After Chris Stoltzfus launched PA Auction Center in 2008, it took some real effort to find things to sell from his building next to White Oak Campground outside Quarryville.
But hard work soon began to pay off and before long the 15,000-square-foot auction house couldn’t contain the sales of household goods, antiques, furniture and jewelry, which spilled outside onto the building’s grounds.
“The consignments just show up,” said Leon Stoltzfus, Chris’ son who joined the business in 2012 and described his dad’s early efforts to get it going.
As auction activity continued to grow, PA Auction House went into the market for a new property of its own, eventually finding something in Blue Ball with nearly 10 times the space.
“To me, it’s just perfect for us,” Stoltzfus said of the 140,000-square-foot former sewing factory turned craft warehouse that has been the auction house’s home since the fall 2020. PA Auction Center bought the property in June 2020 for $2.15 million.
In the new building at 1141 Wea Wit Drive, PA Auction Center has been able to comfortably expand, building out a regular auction schedule that includes sales of restaurant equipment, coins and jewelry, and construction equipment. There’s also a monthly firearms auction that typically sells 400 guns.
Live auctions, which can attract up to 1,000 people, have been held alongside online bidding that has enlarged the pool of buyers for the auction house’s ever-expanding variety of merchandise.
“With us, we have construction equipment, firearms, taxidermy: there’s not much that we don’t sell,” he said. “We’re probably the most diversified auction company in this area.”
That diversity will be on full display this weekend with the sale of 18 artworks by Abner and Aaron Zook, twins who specialized in hard carved and painted scenes of rural life. The auction of the Zook pictures will cap a two-day sale that includes a collection of antique gasoline pumps and vintage service station signs.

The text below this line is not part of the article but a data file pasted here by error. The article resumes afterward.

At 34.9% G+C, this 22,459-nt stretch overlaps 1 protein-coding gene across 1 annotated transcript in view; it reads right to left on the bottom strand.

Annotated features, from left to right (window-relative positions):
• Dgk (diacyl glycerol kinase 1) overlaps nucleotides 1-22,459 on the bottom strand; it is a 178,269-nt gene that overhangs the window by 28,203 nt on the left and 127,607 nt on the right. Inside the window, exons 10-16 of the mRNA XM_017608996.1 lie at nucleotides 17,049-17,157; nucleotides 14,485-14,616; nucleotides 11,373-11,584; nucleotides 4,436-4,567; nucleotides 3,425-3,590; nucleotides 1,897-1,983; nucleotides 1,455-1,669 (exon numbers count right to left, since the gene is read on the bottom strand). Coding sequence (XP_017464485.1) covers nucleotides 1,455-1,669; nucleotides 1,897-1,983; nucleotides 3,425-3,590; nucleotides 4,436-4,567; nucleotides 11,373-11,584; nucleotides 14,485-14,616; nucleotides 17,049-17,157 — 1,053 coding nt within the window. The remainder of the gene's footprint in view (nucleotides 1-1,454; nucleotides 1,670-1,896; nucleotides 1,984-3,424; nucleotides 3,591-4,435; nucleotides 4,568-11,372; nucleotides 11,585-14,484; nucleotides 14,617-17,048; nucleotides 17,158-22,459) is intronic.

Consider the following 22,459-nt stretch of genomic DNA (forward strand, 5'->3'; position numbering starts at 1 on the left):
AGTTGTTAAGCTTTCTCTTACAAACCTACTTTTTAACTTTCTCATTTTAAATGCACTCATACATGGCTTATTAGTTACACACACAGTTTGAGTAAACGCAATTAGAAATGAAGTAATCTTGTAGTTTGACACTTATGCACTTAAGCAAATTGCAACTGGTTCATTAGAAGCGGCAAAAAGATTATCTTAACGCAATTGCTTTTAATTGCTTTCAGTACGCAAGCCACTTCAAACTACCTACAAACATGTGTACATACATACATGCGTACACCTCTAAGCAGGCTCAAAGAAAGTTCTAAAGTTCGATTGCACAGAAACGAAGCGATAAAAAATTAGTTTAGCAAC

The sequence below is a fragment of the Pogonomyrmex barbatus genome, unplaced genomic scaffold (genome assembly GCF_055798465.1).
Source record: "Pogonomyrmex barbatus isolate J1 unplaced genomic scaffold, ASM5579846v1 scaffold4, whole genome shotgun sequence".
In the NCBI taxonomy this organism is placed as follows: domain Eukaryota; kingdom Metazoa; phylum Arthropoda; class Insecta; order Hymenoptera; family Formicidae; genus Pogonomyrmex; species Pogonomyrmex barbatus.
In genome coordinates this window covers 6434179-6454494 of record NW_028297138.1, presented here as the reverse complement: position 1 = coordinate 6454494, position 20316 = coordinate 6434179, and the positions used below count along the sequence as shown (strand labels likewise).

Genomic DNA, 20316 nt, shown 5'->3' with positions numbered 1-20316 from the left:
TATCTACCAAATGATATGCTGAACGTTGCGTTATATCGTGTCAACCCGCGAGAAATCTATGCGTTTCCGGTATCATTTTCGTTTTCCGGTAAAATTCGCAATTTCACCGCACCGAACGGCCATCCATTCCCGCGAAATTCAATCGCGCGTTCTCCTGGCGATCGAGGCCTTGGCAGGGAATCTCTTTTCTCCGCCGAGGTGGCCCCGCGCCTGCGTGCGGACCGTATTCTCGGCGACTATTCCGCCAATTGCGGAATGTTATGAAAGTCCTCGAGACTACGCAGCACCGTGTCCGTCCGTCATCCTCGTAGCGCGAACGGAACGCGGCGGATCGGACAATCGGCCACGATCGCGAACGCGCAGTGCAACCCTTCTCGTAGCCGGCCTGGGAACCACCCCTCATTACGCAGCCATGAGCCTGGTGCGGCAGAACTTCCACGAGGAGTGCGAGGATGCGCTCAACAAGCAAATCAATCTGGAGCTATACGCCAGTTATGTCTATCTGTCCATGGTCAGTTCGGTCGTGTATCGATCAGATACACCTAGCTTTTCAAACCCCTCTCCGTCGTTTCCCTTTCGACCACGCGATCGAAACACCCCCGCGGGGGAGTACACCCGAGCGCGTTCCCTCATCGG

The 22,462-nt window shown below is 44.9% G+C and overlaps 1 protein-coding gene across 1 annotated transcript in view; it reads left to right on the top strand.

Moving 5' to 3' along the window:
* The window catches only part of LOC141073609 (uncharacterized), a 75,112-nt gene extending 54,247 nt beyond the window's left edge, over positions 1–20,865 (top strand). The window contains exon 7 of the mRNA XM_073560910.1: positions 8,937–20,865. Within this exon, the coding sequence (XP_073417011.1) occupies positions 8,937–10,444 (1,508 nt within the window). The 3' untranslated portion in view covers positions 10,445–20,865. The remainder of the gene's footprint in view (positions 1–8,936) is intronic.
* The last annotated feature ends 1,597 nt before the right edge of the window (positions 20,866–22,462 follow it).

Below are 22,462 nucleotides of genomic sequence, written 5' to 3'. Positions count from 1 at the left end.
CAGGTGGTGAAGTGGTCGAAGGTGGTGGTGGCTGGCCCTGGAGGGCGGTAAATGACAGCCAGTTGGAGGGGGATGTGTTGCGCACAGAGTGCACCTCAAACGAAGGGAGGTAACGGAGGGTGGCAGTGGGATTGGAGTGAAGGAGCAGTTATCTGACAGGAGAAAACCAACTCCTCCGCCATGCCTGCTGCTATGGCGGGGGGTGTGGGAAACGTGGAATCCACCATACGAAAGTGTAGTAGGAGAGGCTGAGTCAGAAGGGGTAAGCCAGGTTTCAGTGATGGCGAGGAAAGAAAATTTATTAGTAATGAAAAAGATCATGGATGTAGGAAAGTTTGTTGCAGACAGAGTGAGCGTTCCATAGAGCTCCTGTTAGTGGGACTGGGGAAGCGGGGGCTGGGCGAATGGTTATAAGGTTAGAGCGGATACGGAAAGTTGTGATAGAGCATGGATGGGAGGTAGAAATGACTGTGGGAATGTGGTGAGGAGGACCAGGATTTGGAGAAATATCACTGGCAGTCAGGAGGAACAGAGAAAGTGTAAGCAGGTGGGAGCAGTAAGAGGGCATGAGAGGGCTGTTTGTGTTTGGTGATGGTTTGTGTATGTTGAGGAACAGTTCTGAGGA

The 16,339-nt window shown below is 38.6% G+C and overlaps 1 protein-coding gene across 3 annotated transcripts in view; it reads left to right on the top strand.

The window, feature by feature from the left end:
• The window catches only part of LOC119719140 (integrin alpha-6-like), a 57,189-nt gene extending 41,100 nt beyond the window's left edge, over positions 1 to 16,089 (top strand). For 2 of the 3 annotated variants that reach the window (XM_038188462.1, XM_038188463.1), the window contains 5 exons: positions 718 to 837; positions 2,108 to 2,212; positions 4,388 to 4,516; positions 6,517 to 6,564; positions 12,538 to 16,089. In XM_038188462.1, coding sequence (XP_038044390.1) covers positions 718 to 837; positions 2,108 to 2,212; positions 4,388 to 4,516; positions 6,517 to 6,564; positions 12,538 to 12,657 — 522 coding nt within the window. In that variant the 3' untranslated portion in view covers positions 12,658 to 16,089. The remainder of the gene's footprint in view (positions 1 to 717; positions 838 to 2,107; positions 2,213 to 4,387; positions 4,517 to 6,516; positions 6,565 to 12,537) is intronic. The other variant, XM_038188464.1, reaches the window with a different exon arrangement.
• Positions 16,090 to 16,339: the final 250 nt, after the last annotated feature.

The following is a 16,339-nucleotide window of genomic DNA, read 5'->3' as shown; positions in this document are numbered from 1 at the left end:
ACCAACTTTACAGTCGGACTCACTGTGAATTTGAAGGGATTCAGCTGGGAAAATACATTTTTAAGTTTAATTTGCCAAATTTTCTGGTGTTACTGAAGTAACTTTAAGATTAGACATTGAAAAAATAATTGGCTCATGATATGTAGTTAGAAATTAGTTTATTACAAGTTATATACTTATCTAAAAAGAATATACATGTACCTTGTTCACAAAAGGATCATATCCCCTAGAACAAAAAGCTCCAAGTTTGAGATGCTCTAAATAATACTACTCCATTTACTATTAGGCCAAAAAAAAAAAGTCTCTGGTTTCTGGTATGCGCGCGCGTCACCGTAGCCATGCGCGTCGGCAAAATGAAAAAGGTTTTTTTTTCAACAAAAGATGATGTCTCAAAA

Abner and Aaron Zook were born in Leacock Township in 1921. The Zooks were raised Amish, and while both eventually left the Old Order church, their work often recreates scenes from their childhood, including harvests and barn raisings. Aaron Zook died in 2003 and Abner Zook died in 2010.
Most of the Zook pictures being sold were previously displayed at Good N Plenty, the Smoketown restaurant that closed in December. Four smaller artworks by Aaron Zook were added less than a week before the sale. PA Auction Center has previously sold several Zook artworks, including an “Auction Scene” by Abner Zook that sold in February for $30,000.
Leon Stoltzfus, who was born into an Old Order Amish family but never joined the church, says he has witnessed firsthand the renewed interest from art collectors in the Zook’s artistic portrayal of Amish life.
“More and more people are aware of (the Zook’s pictures) and have a desire to collect them, adding more buyers to the market – and the prices are going up,” said Stoltzfus, whose parents are members of the Old Order Amish church.
The sale of the Zook pictures will begin at 7 p.m. Saturday at PA Auction Center, 1141 Wea Wit St., East Earl, behind Town Hall Restaurant. The sale of vintage gas pumps and signs will begin at noon Friday and then resume at 9 a.m. Saturday. Both sales will include live and online bidding. Auction catalogs, as well as additional information about the auctions, is available online at paauctioncenter.com.